Mary Kemp:

Mary Kemp steps out of the kitchen this month to re­call her mem­o­ries of Moth­er­ing Sun­day

EDP Norfolk - - INSIDE - Mary Kemp

Mary’s Moth­er­ing Sun­day mem­o­ries

It’s Moth­er­ing Sun­day at the end of March and although no one is ab­so­lutely cer­tain where or when the idea of Moth­er­ing Sun­day be­gan, it’s a day that has been cel­e­brated on the fourth Sun­day of Lent ever since the 16th cen­tury.

The an­cient Greeks cel­e­brated the fes­ti­val of Cy­bele, a great mother of Greek gods, while the Ro­mans also had a hol­i­day, Ma­trona­lia, which was ded­i­cated to Juno, on the same day and moth­ers were usu­ally given gifts.

But this mid-Lent Sun­day, as it was known, was also called Re­fresh­ment Sun­day. Although Chris­tians were en­cour­aged to fast through­out Lent, this was a day when the fast­ing rules were re­laxed and ev­ery­one made a point of vis­it­ing their near­est big church, the mother church or cathe­dral. Those who did this would say they had ‘gone a moth­er­ing’.

So sig­nif­i­cant was this day that those work­ing in ser­vice or servi­tude were given the day off and, as ev­ery­one trav­elled to the largest church in an area, most fam­i­lies would be re­united at least once ev­ery year, mak­ing it a spe­cial day and fam­ily event. Sim­nel cakes would be made and en­joyed for this cel­e­bra­tion day. And so it con­tin­ued to the present day, although it’s a day when its sig­nif­i­cance changes as you grow older and as your role in life changes.

When we were chil­dren, Moth­er­ing Sun­day didn’t seem as com­mer­cialised as it does now. Homemade cards al­ways had pic­tures of daf­fodils, tulips or prim­roses. Hav­ing been taught to draw flow­ers at school in a slightly me­chan­i­cal way, and with a bit of in­spi­ra­tion from Blue Pe­ter, we’d make cards of prim­roses which would be cir­cles of heart shapes all joined to­gether, or daf­fodils made up of frilly-edged tri­an­gles all grow­ing out of a ran­dom col­lec­tion of leaves. My mother still has many of them tucked safely into her old cook­ery books.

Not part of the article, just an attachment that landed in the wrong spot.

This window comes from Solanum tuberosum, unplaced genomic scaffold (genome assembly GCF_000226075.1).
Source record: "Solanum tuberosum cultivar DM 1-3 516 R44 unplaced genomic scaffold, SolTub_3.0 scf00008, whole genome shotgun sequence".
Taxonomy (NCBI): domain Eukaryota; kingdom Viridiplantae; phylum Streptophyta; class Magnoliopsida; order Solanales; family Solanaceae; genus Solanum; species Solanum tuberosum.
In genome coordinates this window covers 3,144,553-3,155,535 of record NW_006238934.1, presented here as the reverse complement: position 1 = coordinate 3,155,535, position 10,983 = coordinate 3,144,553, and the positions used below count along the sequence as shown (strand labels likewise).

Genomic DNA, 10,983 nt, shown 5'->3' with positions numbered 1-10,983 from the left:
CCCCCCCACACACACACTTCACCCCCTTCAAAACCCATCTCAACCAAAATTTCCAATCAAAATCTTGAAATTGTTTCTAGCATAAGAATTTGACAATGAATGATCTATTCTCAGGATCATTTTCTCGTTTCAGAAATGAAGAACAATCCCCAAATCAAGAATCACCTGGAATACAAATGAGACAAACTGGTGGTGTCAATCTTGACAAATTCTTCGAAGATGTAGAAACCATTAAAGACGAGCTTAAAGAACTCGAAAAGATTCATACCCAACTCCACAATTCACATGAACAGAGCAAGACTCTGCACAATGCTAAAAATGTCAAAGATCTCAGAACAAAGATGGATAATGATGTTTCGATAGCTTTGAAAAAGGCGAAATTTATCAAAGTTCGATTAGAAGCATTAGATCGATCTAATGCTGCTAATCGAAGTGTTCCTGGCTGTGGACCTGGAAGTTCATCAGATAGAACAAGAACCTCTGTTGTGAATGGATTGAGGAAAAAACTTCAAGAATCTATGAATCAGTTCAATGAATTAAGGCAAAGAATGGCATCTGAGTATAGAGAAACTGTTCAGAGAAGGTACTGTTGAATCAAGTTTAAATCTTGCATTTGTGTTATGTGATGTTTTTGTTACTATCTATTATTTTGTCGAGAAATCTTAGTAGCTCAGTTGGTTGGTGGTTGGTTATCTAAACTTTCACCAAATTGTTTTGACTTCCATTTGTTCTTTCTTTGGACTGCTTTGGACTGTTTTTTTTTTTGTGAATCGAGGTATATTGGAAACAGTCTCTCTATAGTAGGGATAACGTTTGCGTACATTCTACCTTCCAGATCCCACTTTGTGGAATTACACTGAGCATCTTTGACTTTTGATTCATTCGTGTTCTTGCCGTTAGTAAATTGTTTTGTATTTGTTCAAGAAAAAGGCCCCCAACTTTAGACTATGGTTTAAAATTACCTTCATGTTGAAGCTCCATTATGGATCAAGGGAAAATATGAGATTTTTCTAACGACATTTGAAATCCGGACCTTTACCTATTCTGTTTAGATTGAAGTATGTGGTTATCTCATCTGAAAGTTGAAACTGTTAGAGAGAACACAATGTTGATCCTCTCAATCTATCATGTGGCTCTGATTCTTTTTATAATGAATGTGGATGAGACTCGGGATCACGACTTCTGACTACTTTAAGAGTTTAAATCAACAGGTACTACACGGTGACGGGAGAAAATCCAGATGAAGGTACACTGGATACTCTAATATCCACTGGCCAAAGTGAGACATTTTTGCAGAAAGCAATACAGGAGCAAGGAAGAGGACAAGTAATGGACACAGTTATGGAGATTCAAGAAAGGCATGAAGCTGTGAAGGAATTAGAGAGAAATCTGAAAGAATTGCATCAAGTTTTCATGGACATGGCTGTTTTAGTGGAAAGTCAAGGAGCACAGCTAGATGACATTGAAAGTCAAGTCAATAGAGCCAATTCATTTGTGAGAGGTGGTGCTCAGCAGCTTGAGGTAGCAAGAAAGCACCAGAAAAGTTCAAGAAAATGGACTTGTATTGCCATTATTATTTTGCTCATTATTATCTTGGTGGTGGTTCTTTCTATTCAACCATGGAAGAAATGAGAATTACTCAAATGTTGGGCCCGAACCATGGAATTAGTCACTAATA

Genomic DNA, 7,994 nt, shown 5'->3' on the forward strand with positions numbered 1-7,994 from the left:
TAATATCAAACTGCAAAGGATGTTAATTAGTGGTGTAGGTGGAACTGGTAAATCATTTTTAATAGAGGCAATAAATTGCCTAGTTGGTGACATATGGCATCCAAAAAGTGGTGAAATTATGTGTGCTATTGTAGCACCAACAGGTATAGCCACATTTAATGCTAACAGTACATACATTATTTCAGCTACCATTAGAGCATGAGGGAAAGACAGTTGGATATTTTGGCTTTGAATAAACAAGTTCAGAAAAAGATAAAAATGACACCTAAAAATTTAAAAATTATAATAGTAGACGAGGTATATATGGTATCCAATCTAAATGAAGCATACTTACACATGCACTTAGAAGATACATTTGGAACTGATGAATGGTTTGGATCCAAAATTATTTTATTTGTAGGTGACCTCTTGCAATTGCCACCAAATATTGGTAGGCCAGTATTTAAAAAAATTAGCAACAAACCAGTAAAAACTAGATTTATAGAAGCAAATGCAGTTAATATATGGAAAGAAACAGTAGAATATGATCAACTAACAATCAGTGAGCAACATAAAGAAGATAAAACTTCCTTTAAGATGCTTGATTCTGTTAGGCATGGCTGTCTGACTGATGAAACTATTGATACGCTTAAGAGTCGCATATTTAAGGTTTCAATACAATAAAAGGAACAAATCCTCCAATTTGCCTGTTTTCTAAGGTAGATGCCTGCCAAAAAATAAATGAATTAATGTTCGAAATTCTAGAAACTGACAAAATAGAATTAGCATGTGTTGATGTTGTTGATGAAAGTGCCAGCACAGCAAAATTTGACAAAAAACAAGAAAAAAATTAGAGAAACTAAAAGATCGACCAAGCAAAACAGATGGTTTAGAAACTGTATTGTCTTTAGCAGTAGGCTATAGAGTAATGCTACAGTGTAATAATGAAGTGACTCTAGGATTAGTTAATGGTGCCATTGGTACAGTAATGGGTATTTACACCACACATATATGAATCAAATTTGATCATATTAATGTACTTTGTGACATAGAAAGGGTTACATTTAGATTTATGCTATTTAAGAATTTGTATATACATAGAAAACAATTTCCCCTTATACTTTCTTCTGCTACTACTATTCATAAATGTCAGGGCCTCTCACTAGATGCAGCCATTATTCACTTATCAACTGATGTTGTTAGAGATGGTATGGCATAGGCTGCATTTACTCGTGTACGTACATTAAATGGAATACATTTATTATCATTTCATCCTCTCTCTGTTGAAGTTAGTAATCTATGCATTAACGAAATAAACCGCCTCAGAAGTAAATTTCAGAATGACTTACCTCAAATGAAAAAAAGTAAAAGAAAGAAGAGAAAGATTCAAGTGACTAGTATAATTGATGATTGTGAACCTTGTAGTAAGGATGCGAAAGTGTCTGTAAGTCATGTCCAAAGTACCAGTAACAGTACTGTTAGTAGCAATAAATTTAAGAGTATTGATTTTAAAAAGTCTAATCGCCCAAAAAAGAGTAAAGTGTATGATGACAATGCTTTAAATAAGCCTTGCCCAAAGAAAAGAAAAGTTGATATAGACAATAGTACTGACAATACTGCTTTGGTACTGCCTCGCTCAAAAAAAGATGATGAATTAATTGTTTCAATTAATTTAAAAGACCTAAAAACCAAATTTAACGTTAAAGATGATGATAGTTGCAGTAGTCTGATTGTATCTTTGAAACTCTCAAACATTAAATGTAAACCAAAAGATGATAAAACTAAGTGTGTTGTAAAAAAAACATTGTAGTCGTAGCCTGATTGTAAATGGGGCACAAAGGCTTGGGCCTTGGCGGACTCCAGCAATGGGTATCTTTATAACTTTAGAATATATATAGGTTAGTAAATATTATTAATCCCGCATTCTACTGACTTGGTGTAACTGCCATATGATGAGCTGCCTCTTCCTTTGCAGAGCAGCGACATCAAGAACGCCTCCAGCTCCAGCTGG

Ev­ery year we were hap­pily dis­patched to pick prim­roses, aconites or snow­drops, de­pend­ing on how early or late Moth­er­ing Sun­day fell. There were cer­tain ditches and wood­lands on the farm we knew would be full of prim­roses and cowslips and the added bonus of wa­ter at the bot­tom of ditch meant we would gather the flow­ers and re­turn home with bas­kets full and cov­ered in mud!

Miss Gray, our teacher at Wren­ing­ham pri­mary school, would, with a team of will­ing helpers from the vil­lage, mirac­u­lously turn these ran­dom col­lec­tions of flow­ers into small posies for the Moth­er­ing Sun­day ser­vice, when all the chil­dren in church would go to col­lect a small bunch of flow­ers from the vicar to give their moth­ers.

Many years on I still re­mem­ber that feel­ing of de­light as we sat clutch­ing that small bunch of flow­ers, wrapped so ex­pertly in wet tis­sue then cov­ered in tin­foil so they didn’t leak. Of­ten slightly bat­tered by the time we re­turned home, our posies would still have pride of place in the kitchen.

As I write this, snow is fore­cast, but I hope spring is just around the cor­ner. On Sun­day, March 31, I look for­ward to catch­ing up with mum, my chil­dren and my grand­chil­dren, and maybe the odd posy of spring flow­ers will be in a jam jar on the win­dowsill just as it was in my child­hood.

Find out more about Mary Kemp’s cook­ery the­atres, demon­stra­tions and more recipes at

ABOVE:Prim­roses, a spring favourite for Mother’s Day

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